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Re: David Baron: The W3C Member Companies Conspire to Kill the Web

From: Gary Stewart <gary@deltagreen.co.uk>
Date: Wed, 7 Jul 2004 11:04:52 +0100 (BST)
To: www-forms@w3.org
Message-ID: <Pine.LNX.4.21.0407071014580.5062-100000@riff.albionsoft.com>

On Tue, 6 Jul 2004, Gerald Bauer wrote:

> 
> Hello,
> 
>    David Baron has written up a blog story titled "The
> W3C" arguing that the W3C member companies have no
> interest in a free and open web for all and instead
> prefer W3C standards that push closed, controlled,
> environments (where interoperability doesn't matter)
> and where the W3C member companies can charge money
> for the client offering.

An interesting belief for an open standard. I was thinking about this
about ten years ago, that if everyone wrote to the same standard then
anyone can write a program to view your documents, the main thing that
differencates between your product and the next is the quality and
features of your product. People would then choose to pay for your product
based on the strength of it compared to the competetors. 

Many of the W3C standards are quite new and companies that have been
developing products are bound to be quicker to market than open source
equivalents that are often done on peoples free time. Now using these on
the web is a slightly different issue, web adoption is slower because any
company wants to insure that anything they release works on anything their
clients use, could you imagine the sales loss Amazon would have if they
pumped XForms data to the client? So many standards that come out of the
W3C aren't used directly on the web, using web browsers, and probably
won't be for years. However an image can be created in SVG and then
exported to PNG for the web (as much as it pains me) and server side
XForms can speed up development time while still allowing current browsers
to view a page.

>      David writes:
> 
>   SVG and XForms weren't even designed for the Web.
> SVG was designed by graphic designers who wish the
> fact that Web pages aren't printed on paper would go

I'm blinded by this logic. That SVG is developed by graphic designers,
yes, it's a vector based graphic language, so graphic designers are bound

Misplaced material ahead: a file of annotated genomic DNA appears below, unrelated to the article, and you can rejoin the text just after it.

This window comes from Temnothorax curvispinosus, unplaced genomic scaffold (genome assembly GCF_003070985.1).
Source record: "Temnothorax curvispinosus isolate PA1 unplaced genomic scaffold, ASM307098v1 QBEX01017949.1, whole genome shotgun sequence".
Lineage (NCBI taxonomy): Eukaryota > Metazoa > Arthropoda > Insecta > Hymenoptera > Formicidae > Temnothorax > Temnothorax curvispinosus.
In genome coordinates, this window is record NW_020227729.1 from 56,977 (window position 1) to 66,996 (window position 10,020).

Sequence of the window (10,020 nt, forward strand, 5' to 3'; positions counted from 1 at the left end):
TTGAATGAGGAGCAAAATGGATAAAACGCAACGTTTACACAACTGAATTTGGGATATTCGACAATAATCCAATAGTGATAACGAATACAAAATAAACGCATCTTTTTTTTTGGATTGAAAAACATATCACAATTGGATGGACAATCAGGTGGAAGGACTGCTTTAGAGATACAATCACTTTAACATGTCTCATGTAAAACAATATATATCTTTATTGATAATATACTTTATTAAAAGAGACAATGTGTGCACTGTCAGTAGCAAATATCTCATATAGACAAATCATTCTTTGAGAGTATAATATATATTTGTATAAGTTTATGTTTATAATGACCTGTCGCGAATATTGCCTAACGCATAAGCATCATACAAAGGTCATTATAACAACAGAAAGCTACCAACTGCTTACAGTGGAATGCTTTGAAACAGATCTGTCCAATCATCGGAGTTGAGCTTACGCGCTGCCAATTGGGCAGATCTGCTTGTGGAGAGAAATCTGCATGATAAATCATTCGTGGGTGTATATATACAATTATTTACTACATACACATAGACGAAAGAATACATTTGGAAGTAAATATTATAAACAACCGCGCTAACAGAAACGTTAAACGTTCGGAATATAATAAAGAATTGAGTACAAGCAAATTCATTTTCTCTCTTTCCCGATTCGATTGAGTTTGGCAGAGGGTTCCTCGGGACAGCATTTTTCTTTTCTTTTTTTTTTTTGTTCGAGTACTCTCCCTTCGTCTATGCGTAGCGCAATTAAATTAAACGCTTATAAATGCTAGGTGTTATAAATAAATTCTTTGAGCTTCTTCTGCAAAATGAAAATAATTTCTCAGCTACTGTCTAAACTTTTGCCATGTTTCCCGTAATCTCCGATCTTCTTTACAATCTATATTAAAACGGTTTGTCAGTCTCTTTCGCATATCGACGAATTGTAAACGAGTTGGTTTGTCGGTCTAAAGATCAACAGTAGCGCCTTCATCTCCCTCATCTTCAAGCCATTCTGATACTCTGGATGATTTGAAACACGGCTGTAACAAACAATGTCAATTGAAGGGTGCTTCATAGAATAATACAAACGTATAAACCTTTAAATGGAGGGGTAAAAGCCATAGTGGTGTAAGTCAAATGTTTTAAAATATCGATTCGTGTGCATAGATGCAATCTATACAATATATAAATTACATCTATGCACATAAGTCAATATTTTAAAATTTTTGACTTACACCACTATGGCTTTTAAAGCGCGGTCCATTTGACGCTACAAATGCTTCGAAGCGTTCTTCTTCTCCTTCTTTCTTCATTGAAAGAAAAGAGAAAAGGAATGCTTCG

to have a say. Of course the benefit of using SVG that can scale well for
vector based graphics, rather than writing that to a PNG which doesn't
scale so well are significant. Want to annotate the graphic with text, can
do, you can copy and paste that text from the SVG image, try that with
your PNG. Given that vector images generally don't play a huge part in
printed press world, where having a 10MB raster image doesn't effect the
time it takes someone to read your book and that you are unlikely to scale
something that was designed for A4 onto A3 Landscape then I wouldn't state
that SVG is for the benefit of electronic viewing.

The Adobe SVG browser plugin is free, so no money is to be made there, you
could argue that it is hoped that it will increase the sales of
Illustrator, but I could just as well use Sodipodi to create images.

> arguments for XForms always seem to relate to
> "intranet" forms (where companies can earn money), not
> Web forms (where they can't earn nearly as much, since
> they can't charge for clients).

What? I'm looking into using XForms to use on an intranet, I'm not going
to make money from it, I'm not even sure how I would, after all everyone
on our intranet works here, unless I have a button that says "Click Here
to Donate Your Salary to Me". An intranet is something your company has to
keep staff informed, the reason I'm developing software for an internal
system, is we can install plugins on the company's machines to view the
form, we can't do that with the general public.

One of the reason I went with XForms is that if someone doesn't want to
use the XForms viewer that we have given them then they can choose their
own. This also allows opening the forms from other devices such as PDAs.

I don't think XForms is a particular good choice when it comes to trivial
forms (but then they don't take much effort to write in either XForms or
HTML Forms), however online forms are becoming more and more complex and
on these complex forms that where XForms starts showing its strengths.

Gary  
Received on Wednesday, 7 July 2004 06:05:33 GMT

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